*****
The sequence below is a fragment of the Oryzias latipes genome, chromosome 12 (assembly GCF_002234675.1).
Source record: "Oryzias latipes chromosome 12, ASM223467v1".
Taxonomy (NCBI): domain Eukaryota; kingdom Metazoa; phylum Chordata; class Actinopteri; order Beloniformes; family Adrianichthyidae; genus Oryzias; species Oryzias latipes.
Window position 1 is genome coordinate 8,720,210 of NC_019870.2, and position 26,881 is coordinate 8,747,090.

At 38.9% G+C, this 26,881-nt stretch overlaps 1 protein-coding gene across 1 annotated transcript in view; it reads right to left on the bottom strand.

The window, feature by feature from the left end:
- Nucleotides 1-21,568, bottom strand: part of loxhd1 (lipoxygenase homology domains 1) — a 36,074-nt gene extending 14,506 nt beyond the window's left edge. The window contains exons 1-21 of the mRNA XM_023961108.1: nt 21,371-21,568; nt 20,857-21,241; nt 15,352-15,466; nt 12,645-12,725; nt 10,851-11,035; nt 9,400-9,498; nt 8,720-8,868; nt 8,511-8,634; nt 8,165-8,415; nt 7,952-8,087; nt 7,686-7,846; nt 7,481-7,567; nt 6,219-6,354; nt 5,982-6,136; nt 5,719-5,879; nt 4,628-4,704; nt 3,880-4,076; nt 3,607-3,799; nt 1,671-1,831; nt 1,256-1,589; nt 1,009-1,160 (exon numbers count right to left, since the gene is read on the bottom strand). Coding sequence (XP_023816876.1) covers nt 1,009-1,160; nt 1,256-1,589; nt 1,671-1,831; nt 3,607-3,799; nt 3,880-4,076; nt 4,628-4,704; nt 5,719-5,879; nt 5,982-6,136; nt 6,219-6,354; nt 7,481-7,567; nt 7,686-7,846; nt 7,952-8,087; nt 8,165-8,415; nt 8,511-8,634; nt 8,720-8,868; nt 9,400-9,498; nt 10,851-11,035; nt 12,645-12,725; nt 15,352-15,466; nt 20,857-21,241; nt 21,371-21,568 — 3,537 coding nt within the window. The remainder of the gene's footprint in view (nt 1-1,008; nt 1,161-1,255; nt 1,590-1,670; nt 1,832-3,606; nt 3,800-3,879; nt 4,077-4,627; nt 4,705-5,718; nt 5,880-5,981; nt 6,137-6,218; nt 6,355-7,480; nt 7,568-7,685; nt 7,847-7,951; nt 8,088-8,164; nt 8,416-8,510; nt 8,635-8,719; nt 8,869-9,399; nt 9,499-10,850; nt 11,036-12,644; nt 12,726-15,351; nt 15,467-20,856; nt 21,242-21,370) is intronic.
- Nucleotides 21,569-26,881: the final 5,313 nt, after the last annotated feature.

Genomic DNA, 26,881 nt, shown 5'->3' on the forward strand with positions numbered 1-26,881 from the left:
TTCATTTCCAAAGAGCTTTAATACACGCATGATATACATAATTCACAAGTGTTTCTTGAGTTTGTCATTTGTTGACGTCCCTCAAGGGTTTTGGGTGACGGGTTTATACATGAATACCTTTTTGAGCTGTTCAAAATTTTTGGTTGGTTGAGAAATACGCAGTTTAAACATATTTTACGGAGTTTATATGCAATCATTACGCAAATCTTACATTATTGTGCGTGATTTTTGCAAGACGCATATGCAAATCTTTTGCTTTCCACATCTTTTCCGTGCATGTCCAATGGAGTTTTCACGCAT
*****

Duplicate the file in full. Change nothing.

The sequence below is a fragment of the Oryzias latipes genome, chromosome 12 (assembly GCF_002234675.1).
Source record: "Oryzias latipes chromosome 12, ASM223467v1".
Taxonomy (NCBI): domain Eukaryota; kingdom Metazoa; phylum Chordata; class Actinopteri; order Beloniformes; family Adrianichthyidae; genus Oryzias; species Oryzias latipes.
Window position 1 is genome coordinate 8,720,210 of NC_019870.2, and position 26,881 is coordinate 8,747,090.

At 38.9% G+C, this 26,881-nt stretch overlaps 1 protein-coding gene across 1 annotated transcript in view; it reads right to left on the bottom strand.

The window, feature by feature from the left end:
- Nucleotides 1-21,568, bottom strand: part of loxhd1 (lipoxygenase homology domains 1) — a 36,074-nt gene extending 14,506 nt beyond the window's left edge. The window contains exons 1-21 of the mRNA XM_023961108.1: nt 21,371-21,568; nt 20,857-21,241; nt 15,352-15,466; nt 12,645-12,725; nt 10,851-11,035; nt 9,400-9,498; nt 8,720-8,868; nt 8,511-8,634; nt 8,165-8,415; nt 7,952-8,087; nt 7,686-7,846; nt 7,481-7,567; nt 6,219-6,354; nt 5,982-6,136; nt 5,719-5,879; nt 4,628-4,704; nt 3,880-4,076; nt 3,607-3,799; nt 1,671-1,831; nt 1,256-1,589; nt 1,009-1,160 (exon numbers count right to left, since the gene is read on the bottom strand). Coding sequence (XP_023816876.1) covers nt 1,009-1,160; nt 1,256-1,589; nt 1,671-1,831; nt 3,607-3,799; nt 3,880-4,076; nt 4,628-4,704; nt 5,719-5,879; nt 5,982-6,136; nt 6,219-6,354; nt 7,481-7,567; nt 7,686-7,846; nt 7,952-8,087; nt 8,165-8,415; nt 8,511-8,634; nt 8,720-8,868; nt 9,400-9,498; nt 10,851-11,035; nt 12,645-12,725; nt 15,352-15,466; nt 20,857-21,241; nt 21,371-21,568 — 3,537 coding nt within the window. The remainder of the gene's footprint in view (nt 1-1,008; nt 1,161-1,255; nt 1,590-1,670; nt 1,832-3,606; nt 3,800-3,879; nt 4,077-4,627; nt 4,705-5,718; nt 5,880-5,981; nt 6,137-6,218; nt 6,355-7,480; nt 7,568-7,685; nt 7,847-7,951; nt 8,088-8,164; nt 8,416-8,510; nt 8,635-8,719; nt 8,869-9,399; nt 9,499-10,850; nt 11,036-12,644; nt 12,726-15,351; nt 15,467-20,856; nt 21,242-21,370) is intronic.
- Nucleotides 21,569-26,881: the final 5,313 nt, after the last annotated feature.

Genomic DNA, 26,881 nt, shown 5'->3' on the forward strand with positions numbered 1-26,881 from the left:
TTCATTTCCAAAGAGCTTTAATACACGCATGATATACATAATTCACAAGTGTTTCTTGAGTTTGTCATTTGTTGACGTCCCTCAAGGGTTTTGGGTGACGGGTTTATACATGAATACCTTTTTGAGCTGTTCAAAATTTTTGGTTGGTTGAGAAATACGCAGTTTAAACATATTTTACGGAGTTTATATGCAATCATTACGCAAATCTTACATTATTGTGCGTGATTTTTGCAAGACGCATATGCAAATCTTTTGCTTTCCACATCTTTTCCGTGCATGTCCAATGGAGTTTTCACGCAT